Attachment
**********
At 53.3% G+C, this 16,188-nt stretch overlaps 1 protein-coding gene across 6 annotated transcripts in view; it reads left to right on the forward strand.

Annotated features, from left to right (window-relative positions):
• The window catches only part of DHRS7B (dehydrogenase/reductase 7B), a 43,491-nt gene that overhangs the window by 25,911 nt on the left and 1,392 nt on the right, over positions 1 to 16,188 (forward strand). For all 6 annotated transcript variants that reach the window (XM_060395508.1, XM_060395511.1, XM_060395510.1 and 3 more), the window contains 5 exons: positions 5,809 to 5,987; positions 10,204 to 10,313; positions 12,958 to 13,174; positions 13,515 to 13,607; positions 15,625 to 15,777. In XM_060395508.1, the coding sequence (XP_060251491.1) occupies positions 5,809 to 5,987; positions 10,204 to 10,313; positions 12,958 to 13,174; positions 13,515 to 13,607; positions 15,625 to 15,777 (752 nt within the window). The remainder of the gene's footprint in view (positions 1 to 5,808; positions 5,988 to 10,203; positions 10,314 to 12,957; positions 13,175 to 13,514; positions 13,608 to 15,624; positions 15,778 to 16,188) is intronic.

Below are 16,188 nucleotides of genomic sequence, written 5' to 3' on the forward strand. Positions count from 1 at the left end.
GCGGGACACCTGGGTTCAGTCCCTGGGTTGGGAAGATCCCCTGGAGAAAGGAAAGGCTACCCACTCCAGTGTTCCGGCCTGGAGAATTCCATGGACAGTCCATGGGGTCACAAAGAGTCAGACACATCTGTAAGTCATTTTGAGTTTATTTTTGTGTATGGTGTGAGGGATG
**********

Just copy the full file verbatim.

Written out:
At 53.3% G+C, this 16,188-nt stretch overlaps 1 protein-coding gene across 6 annotated transcripts in view; it reads left to right on the forward strand.

Annotated features, from left to right (window-relative positions):
• The window catches only part of DHRS7B (dehydrogenase/reductase 7B), a 43,491-nt gene that overhangs the window by 25,911 nt on the left and 1,392 nt on the right, over positions 1 to 16,188 (forward strand). For all 6 annotated transcript variants that reach the window (XM_060395508.1, XM_060395511.1, XM_060395510.1 and 3 more), the window contains 5 exons: positions 5,809 to 5,987; positions 10,204 to 10,313; positions 12,958 to 13,174; positions 13,515 to 13,607; positions 15,625 to 15,777. In XM_060395508.1, the coding sequence (XP_060251491.1) occupies positions 5,809 to 5,987; positions 10,204 to 10,313; positions 12,958 to 13,174; positions 13,515 to 13,607; positions 15,625 to 15,777 (752 nt within the window). The remainder of the gene's footprint in view (positions 1 to 5,808; positions 5,988 to 10,203; positions 10,314 to 12,957; positions 13,175 to 13,514; positions 13,608 to 15,624; positions 15,778 to 16,188) is intronic.

Below are 16,188 nucleotides of genomic sequence, written 5' to 3' on the forward strand. Positions count from 1 at the left end.
GCGGGACACCTGGGTTCAGTCCCTGGGTTGGGAAGATCCCCTGGAGAAAGGAAAGGCTACCCACTCCAGTGTTCCGGCCTGGAGAATTCCATGGACAGTCCATGGGGTCACAAAGAGTCAGACACATCTGTAAGTCATTTTGAGTTTATTTTTGTGTATGGTGTGAGGGATG